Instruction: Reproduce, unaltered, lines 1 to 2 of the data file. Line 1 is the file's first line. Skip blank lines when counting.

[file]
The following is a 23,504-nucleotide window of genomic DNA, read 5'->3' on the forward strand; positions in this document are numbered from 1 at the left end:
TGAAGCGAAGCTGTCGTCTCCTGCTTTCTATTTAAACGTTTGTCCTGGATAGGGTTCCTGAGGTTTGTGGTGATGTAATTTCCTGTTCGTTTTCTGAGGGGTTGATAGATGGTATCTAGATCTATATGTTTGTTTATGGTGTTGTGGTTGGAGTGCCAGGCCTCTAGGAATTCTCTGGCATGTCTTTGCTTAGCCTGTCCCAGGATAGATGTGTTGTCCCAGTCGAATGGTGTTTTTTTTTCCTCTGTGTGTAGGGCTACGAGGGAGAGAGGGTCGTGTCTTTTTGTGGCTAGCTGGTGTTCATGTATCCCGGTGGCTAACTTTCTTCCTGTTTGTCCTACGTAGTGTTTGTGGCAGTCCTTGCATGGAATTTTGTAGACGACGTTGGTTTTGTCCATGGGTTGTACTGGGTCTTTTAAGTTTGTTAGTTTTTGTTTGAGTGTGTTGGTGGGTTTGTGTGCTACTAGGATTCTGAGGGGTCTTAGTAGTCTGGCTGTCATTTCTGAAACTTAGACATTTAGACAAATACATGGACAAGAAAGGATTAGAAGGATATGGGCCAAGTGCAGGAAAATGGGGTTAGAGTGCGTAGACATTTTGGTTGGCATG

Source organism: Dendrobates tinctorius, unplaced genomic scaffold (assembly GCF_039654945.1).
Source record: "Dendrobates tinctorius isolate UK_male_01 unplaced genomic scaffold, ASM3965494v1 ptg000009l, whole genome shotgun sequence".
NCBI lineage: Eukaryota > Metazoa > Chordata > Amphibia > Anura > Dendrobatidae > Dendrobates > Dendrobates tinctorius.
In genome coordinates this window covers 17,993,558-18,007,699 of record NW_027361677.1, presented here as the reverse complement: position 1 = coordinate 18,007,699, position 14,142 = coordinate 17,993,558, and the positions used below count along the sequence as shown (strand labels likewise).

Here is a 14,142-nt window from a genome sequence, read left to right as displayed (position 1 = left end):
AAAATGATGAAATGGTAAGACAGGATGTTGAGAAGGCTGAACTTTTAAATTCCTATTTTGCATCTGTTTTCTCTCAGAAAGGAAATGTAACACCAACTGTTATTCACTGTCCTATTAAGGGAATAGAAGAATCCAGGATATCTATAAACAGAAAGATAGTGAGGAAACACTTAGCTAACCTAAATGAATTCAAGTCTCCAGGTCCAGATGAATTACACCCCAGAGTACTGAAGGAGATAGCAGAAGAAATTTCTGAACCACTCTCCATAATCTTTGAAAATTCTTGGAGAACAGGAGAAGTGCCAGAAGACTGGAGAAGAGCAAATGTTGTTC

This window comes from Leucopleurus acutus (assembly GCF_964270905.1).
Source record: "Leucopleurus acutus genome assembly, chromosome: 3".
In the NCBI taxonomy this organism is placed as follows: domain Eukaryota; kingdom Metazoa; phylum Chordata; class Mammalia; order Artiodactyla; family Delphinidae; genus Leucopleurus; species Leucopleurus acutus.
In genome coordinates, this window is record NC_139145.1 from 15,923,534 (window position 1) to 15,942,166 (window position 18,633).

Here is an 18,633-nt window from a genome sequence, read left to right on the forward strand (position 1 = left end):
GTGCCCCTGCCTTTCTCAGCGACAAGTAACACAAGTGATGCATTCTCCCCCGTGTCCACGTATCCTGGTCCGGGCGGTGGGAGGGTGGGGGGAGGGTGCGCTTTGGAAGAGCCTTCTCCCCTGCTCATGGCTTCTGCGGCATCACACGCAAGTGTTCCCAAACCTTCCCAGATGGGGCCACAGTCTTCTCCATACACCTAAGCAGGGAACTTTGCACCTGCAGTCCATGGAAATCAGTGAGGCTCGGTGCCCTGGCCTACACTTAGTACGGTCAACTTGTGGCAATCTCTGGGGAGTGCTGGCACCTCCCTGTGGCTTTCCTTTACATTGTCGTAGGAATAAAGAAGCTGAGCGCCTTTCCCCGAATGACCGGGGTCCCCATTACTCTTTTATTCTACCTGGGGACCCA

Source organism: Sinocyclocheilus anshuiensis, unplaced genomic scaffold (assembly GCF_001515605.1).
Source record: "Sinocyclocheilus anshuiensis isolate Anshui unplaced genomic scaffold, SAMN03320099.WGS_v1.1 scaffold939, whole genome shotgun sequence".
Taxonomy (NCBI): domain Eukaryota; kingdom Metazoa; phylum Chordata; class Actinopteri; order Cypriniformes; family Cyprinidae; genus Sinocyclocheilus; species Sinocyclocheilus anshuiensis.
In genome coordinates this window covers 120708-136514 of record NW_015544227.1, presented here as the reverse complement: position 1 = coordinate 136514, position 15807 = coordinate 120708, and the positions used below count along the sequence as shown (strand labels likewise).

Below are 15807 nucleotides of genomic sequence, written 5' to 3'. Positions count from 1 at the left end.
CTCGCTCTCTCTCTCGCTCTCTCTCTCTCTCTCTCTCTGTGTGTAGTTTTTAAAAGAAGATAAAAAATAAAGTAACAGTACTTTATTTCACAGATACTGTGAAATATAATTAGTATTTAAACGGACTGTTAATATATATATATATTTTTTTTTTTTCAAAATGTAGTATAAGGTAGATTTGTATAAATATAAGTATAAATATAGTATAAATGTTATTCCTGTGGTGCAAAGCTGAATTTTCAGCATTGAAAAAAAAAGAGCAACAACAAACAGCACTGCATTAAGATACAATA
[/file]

The following is a 23,504-nucleotide window of genomic DNA, read 5'->3' on the forward strand; positions in this document are numbered from 1 at the left end:
TGAAGCGAAGCTGTCGTCTCCTGCTTTCTATTTAAACGTTTGTCCTGGATAGGGTTCCTGAGGTTTGTGGTGATGTAATTTCCTGTTCGTTTTCTGAGGGGTTGATAGATGGTATCTAGATCTATATGTTTGTTTATGGTGTTGTGGTTGGAGTGCCAGGCCTCTAGGAATTCTCTGGCATGTCTTTGCTTAGCCTGTCCCAGGATAGATGTGTTGTCCCAGTCGAATGGTGTTTTTTTTTCCTCTGTGTGTAGGGCTACGAGGGAGAGAGGGTCGTGTCTTTTTGTGGCTAGCTGGTGTTCATGTATCCCGGTGGCTAACTTTCTTCCTGTTTGTCCTACGTAGTGTTTGTGGCAGTCCTTGCATGGAATTTTGTAGACGACGTTGGTTTTGTCCATGGGTTGTACTGGGTCTTTTAAGTTTGTTAGTTTTTGTTTGAGTGTGTTGGTGGGTTTGTGTGCTACTAGGATTCTGAGGGGTCTTAGTAGTCTGGCTGTCATTTCTGAAACTTAGACATTTAGACAAATACATGGACAAGAAAGGATTAGAAGGATATGGGCCAAGTGCAGGAAAATGGGGTTAGAGTGCGTAGACATTTTGGTTGGCATG